Winter Olympics 2014: Chemmy Alcott crushed with 23rd-place finish in the women's super-g after downhill jubilation

Skier was overjoyed with her 19th -place finish in the downhill but couldn't push on in what is likely to be her final Olympic appearance

British alpine skier Chemmy Alcott was crushed after finishing 23rd in the ladies' super-g in what is almost certain to be her last event at a Winter Olympics.

The 31-year-old was looking to build on her respectable result in the downhill earlier this week, where she said: "(Finishing) 19th is a gold for me".

Alcott admitted she was guilty of building up her own expectations, and although she managed to complete her run on Saturday, with several athletes crashing out at Rosa Khutor Alpine Center, she was left thoroughly unsatisfied.

A time of one minute 29.14 seconds saw her finish 3.62secs adrift of gold medallist Anna Fenninger, with the Londoner left to rue a mistake in the closing stages.

"The other day I had tears of happiness and now I've got tears of frustration," she said.

"It's amazing how quickly your expectations run away with you.

 

"If the super-g had been before the downhill then I'd be in a very different place right now but I expected a lot.

"I'm a racer inside and as soon as I got that downhill result in me, I knew that something could happen today.

"I took some risks and they paid off until this last pitch and I just made a judgement error and had to battle down."

Alcott took little consolation from competing in her fourth Winter Olympics, despite only returning to full-time training in December after breaking her leg for a second time in August.

"I'm not here just to finish, just to compete - even after what I've been through I still wanted to come here and race," she said.

"It's amazing that I can be disappointed with that, knowing that six months ago I was in the hospital, but I am.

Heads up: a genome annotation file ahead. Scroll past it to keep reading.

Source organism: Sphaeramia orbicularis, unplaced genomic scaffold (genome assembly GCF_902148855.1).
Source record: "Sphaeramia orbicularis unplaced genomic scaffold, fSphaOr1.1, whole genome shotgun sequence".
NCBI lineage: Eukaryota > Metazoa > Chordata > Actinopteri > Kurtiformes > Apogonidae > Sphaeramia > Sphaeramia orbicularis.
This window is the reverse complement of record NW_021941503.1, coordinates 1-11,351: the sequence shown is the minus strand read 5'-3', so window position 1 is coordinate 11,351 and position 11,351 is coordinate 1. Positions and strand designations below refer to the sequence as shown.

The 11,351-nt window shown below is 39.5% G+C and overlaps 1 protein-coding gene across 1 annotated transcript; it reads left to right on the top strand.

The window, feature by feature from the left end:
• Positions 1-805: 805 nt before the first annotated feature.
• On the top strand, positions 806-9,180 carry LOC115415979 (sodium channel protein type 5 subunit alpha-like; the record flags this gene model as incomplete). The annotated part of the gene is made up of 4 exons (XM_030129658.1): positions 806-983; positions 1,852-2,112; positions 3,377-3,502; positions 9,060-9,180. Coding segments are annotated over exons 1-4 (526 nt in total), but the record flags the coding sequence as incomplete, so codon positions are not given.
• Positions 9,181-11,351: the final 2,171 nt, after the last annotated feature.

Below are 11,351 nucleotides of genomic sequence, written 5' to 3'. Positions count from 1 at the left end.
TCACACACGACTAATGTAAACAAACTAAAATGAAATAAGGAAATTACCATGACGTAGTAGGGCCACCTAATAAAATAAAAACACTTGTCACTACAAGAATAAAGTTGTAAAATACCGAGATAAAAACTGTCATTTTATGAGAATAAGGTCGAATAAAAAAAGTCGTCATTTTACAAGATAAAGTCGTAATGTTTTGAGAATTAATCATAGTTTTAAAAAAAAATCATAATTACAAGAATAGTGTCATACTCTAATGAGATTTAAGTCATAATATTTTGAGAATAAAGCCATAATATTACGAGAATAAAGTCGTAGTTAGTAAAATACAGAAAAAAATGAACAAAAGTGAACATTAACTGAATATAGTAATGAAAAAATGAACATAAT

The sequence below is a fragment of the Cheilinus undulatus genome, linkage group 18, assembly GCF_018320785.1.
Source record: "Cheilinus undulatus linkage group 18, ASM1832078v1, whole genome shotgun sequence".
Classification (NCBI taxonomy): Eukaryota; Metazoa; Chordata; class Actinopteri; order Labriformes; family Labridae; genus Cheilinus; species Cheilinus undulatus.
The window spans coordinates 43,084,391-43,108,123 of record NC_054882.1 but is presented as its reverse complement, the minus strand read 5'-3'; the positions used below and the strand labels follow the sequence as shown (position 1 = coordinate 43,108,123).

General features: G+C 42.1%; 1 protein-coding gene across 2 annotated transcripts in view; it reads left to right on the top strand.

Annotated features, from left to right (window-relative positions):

"That's because of this racer inside me. I wish she could just be a bit more realistic, but I want results."

As for her future, Alcott said before travelling to Sochi that she had no plans to compete in Pyeongchang 2018, but she will not walk away from alpine skiing just yet.

"I haven't really thought about it, although I know that we've got the World Champs in Beaver Creek next year, which is another cool hill and it'll be another big challenge," she added.

"I'm just going to see what happens but I'm feeling stronger than I have in a long time, so I think I owe it to myself to keep going, but we'll see."

Austria's Fenninger triumphed by over half a second in a time of 1min 25.52secs, with pre-event favourite and super combined gold medallist Maria Hoefl-Riesch having to settle for silver.

The German was 0.55secs adrift, while another Austrian Nicole Hosp earned bronze after finishing a further 0.11secs back.

There was much drama at the start with seven of the first eight racers, and eight of the opening 11, failing to complete the race.

In total, 19 competitors could not make it to the finish line in the sun-softened conditions.

PA

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